The Response to High-Stakes Testing in Chile: Did Schools Improve Learning or Merely Inflate Test Scores?

39 Pages Posted: 27 Jan 2017 Last revised: 21 Nov 2018

See all articles by Alvaro Hofflinger

Alvaro Hofflinger

Universidad de la Frontera

Paul von Hippel

University of Texas at Austin - Lyndon B. Johnson School of Public Affairs

Date Written: May 30, 2018

Abstract

High-stakes testing pressures schools to raise test scores, but schools respond to pressure in different ways. Some responses produce real, broad increases in learning, but other responses merely inflate average scores by narrowing instruction around tested skills and narrowing testing to high-performing students. We estimate the effect of an accountability program on reading scores, math scores, and teacher behavior in Chile. Over a six-year period, reading and math scores rose by 0.2 to 0.3 standard deviations, and half the rise was due to the accountability program. Responses to the program were mixed. Schools, especially schools serving disadvantaged students, inflated their accountability ratings by having up to 30 percent of low-performing students miss high-stakes tests. Teachers increased their preparation time, but they also narrowed their teaching. Teachers shifted focus toward test preparation at the expense of broader activities, such as debates, final projects, and presentations. Teachers focused on the tested subjects of reading and math at the expense of science, the arts, and morality. To encourage healthier responses to accountability, we recommend making tests broader and less predictable, setting accountability goals that are attainable for schools with disadvantaged students, and providing incentives for all students to take high-stakes tests.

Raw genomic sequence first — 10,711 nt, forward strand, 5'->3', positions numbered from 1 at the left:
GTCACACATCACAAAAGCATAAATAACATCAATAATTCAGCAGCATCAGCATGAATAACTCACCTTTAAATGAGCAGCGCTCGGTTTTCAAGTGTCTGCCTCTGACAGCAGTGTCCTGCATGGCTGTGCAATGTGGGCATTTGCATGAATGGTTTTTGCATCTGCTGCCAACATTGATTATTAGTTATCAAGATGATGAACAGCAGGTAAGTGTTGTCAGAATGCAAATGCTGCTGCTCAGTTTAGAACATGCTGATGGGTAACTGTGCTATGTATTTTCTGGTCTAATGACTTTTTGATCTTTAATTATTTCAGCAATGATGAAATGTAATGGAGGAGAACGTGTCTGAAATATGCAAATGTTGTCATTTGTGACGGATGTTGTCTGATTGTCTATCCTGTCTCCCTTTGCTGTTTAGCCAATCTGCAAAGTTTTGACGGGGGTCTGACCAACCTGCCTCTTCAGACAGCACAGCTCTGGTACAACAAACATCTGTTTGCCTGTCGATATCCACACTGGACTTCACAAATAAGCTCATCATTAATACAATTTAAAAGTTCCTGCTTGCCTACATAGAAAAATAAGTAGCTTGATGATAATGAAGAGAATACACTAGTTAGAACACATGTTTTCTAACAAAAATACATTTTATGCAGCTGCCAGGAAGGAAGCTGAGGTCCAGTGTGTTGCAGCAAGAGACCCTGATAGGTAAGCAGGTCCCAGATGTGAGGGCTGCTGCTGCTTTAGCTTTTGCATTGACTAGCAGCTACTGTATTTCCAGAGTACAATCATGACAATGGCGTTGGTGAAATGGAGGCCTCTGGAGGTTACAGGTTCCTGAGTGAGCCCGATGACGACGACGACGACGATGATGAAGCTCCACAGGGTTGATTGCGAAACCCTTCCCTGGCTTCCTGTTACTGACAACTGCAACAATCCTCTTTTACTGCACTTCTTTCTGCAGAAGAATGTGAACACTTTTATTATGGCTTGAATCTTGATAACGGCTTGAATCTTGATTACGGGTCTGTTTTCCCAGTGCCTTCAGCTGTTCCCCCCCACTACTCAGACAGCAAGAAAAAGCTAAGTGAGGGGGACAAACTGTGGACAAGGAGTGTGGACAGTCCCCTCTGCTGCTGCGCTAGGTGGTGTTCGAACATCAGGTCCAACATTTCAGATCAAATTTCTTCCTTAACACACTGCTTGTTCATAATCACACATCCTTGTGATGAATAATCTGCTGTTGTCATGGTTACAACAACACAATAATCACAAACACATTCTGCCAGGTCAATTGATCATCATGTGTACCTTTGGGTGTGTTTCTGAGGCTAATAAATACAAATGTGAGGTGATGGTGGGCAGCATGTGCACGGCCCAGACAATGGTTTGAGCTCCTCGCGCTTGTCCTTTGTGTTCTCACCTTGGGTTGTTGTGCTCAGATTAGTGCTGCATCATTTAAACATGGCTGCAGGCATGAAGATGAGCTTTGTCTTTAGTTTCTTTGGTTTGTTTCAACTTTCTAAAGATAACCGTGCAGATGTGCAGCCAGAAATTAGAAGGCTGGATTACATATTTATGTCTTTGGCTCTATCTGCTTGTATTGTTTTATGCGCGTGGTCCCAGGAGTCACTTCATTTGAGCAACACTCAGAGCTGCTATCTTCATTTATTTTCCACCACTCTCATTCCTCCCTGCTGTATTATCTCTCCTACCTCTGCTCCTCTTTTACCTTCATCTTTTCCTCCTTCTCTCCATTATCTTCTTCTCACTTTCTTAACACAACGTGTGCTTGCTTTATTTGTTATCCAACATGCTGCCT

Keywords: Education, Accountability, Missing Data

JEL Classification: H52, I22, I28

Suggested Citation

Hofflinger, Alvaro and von Hippel, Paul, The Response to High-Stakes Testing in Chile: Did Schools Improve Learning or Merely Inflate Test Scores? (May 30, 2018). Available at SSRN: https://ssrn.com/abstract=2906552 or http://dx.doi.org/10.2139/ssrn.2906552

Alvaro Hofflinger

Universidad de la Frontera ( email )

Temuco
Chile

Paul Von Hippel (Contact Author)

University of Texas at Austin - Lyndon B. Johnson School of Public Affairs ( email )

2315 Red River, Box Y
Austin, TX 78712
United States

Register to save articles to
your library

Register

Paper statistics

Downloads
117
rank
230,811
Abstract Views
574
PlumX Metrics